Saturday Dec 3, 2022
Saturday Dec 3, 2022

Jolie urges US Senate to pass Violence Against Women Act

2022 Feb 10, 17:09, Washington
Angelina Jolie with her daughter Zahara Photo: ANI

 Oscar-winning actor and humanitarian Angelina Jolie appeared in a press conference held at Capitol Hill and urged the US Senate to renew the Violence Against Women Act.

As per Deadline, the 46-year-old actor made a plea for lawmakers to reauthorize the Violence Against Women Act, which she said was essential to offer basic protections to survivors of abuse.

Jolie was accompanied by her 17-year-old daughter Zahara Marley Jolie-Pitt.

Speaking at a press appearance at the Capitol along with a group of senators, Jolie also called out Congress for letting the law lapse.

The law was first passed in 1994 and included provisions for federal level prosecution of interstate domestic violence and sexual assault crimes, as well as support for shelters, rape crisis centres and community organizations. It was last reauthorized in 2013 but expired in 2019, and has since languished, reported Deadline.

"The reason that many people struggle to leave abusive situations is that they've been made to feel worthless. When there is silence from a Congress too busy to renew the Violence Against Women Act for a decade, it reinforces that sense of worthlessness. You think, 'I guess my abuser is right. I guess I'm not worth very much,'" Jolie said.

She added that passing the law "is one of the most important votes senators will cast this year."

Sen. Dick Durbin (D-IL), the chairman of the Senate Judiciary Committee, said on Wednesday that a bipartisan agreement had been reached on renewing the law, that came after a provision was dropped that would have restricted unmarried partners from having guns if they were found guilty of domestic violence, as per Deadline.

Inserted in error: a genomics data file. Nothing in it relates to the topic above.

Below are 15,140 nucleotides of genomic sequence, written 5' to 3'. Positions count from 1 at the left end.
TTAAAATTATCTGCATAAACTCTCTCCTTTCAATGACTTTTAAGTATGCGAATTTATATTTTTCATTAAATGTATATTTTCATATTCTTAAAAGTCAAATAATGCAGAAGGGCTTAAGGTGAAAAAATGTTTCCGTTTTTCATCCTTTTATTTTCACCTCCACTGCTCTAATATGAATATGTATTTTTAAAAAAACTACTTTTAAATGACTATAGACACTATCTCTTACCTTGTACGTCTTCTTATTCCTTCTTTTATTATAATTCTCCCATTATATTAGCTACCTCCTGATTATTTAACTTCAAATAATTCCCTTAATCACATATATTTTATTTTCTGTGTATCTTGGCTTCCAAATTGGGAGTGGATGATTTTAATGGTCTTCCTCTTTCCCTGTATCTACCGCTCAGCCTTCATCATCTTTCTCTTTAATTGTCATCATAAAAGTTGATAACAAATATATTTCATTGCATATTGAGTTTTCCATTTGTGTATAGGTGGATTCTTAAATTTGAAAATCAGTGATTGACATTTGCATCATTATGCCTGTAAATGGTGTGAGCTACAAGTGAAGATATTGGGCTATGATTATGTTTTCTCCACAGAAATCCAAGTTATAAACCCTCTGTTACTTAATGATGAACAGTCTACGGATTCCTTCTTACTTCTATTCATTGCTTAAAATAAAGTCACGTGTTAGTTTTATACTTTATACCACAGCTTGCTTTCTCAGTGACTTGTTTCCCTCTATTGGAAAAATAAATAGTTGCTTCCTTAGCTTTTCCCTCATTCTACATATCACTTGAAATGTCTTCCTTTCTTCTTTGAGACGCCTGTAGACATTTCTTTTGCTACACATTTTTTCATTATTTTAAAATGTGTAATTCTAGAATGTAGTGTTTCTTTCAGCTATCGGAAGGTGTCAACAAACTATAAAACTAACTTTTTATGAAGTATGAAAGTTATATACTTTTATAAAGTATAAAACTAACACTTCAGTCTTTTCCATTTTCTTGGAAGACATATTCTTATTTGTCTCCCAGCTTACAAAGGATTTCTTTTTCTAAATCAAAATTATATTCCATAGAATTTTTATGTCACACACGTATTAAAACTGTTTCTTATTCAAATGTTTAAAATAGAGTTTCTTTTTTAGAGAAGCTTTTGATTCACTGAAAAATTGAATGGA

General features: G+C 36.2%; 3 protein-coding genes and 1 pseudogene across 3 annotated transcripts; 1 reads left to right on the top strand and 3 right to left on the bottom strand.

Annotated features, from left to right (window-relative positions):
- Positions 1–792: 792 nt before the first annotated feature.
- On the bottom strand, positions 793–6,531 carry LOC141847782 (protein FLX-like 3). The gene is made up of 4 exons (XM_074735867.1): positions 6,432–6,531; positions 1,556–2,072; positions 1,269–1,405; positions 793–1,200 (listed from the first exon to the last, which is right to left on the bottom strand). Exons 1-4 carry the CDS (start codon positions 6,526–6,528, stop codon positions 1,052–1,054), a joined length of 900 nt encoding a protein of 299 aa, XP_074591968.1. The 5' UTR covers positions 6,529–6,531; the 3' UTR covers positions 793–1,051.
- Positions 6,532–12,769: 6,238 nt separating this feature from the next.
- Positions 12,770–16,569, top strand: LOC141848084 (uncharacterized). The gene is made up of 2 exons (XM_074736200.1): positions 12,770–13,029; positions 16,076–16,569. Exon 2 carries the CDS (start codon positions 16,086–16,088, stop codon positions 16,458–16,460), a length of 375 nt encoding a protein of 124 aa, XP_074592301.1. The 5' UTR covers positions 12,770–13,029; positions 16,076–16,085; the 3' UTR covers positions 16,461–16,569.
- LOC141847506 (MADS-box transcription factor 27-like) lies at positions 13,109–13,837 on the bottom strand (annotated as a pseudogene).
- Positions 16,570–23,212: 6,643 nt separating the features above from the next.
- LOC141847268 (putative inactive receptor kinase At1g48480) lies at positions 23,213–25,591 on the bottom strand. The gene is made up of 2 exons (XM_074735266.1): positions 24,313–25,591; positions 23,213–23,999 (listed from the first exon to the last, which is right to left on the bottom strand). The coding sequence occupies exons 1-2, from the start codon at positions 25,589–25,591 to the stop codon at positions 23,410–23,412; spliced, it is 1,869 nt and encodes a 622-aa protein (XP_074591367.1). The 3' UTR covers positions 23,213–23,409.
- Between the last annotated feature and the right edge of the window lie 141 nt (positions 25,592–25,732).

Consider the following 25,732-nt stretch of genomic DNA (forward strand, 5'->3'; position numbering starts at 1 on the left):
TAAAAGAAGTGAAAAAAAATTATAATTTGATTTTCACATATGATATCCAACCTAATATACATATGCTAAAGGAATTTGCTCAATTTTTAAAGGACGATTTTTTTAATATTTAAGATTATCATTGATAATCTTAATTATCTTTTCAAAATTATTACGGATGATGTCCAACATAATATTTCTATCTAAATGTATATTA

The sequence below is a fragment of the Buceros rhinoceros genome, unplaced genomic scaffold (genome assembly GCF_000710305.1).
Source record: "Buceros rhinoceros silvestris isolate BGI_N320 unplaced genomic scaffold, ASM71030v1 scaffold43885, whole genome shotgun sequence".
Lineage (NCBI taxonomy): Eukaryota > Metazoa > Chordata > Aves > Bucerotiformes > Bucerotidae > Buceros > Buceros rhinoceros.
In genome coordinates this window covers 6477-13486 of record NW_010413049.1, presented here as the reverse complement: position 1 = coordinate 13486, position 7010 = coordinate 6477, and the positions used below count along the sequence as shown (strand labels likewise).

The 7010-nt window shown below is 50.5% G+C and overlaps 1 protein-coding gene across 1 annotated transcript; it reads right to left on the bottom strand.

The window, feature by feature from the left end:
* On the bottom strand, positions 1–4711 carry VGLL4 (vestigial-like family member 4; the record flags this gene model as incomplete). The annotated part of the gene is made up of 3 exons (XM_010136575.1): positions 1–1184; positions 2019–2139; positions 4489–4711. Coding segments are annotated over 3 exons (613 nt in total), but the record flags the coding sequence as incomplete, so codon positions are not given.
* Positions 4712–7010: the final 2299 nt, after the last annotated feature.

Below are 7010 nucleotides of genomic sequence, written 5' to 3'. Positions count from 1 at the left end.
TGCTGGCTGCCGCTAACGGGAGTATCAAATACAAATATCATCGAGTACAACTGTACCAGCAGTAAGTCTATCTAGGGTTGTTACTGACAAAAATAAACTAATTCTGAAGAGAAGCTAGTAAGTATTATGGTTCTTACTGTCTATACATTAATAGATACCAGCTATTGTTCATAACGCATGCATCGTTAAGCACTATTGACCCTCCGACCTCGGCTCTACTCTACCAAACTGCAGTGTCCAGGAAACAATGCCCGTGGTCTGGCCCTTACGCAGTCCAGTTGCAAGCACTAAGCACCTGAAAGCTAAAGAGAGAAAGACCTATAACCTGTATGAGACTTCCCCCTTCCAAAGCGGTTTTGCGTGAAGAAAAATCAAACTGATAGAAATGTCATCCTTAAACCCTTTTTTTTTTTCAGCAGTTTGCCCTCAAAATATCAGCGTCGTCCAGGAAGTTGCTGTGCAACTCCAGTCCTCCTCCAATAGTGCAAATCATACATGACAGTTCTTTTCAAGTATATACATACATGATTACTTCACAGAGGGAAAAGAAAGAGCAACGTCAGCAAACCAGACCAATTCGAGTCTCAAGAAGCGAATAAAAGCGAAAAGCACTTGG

Jolie had a series of visits to Washington DC last year, including a meeting at the White House with Press Secretary Jen Psaki, where the passage of the law was a central topic.

While interacting with the media, Jolie singled out several provisions in the law, including funding for "non-racially-biased forensic evidence collection," and the "jurisdiction to prosecute non-Indian perpetrators of sexual assault, child abuse and sex trafficking on tribal land."

The three-time Golden Globe Award winning-actor also cited Kayden's Law, which restricts certain alleged and convicted abusers from having unsupervised parenting time with their children.

Deadline reported that Jolie even choked up at the end of her remarks, as she acknowledged the children "who are terrified and suffering at this moment."

She went on to recognized "the many people for whom this legislation comes too late, the women who have suffered through the system with little or no support, who still carry the pain and trauma of their abuse, the young adults who have survived abuse and have emerged stronger, not because of the child protective system but despite it, and the women and children who have died who could have been saved."

Jolie also met with EPA Administrator Michael Regan to discuss environmental stressors and children's health.

"We know these issues are interconnected, and that's why our @EPA team is taking a holistic approach on environmental justice to protect ALL children and ALL communities," Regan wrote on Twitter.


Angelina Jolie Violence Against Women Act Capitol Hill Zahara Marley Jolie-Pitt
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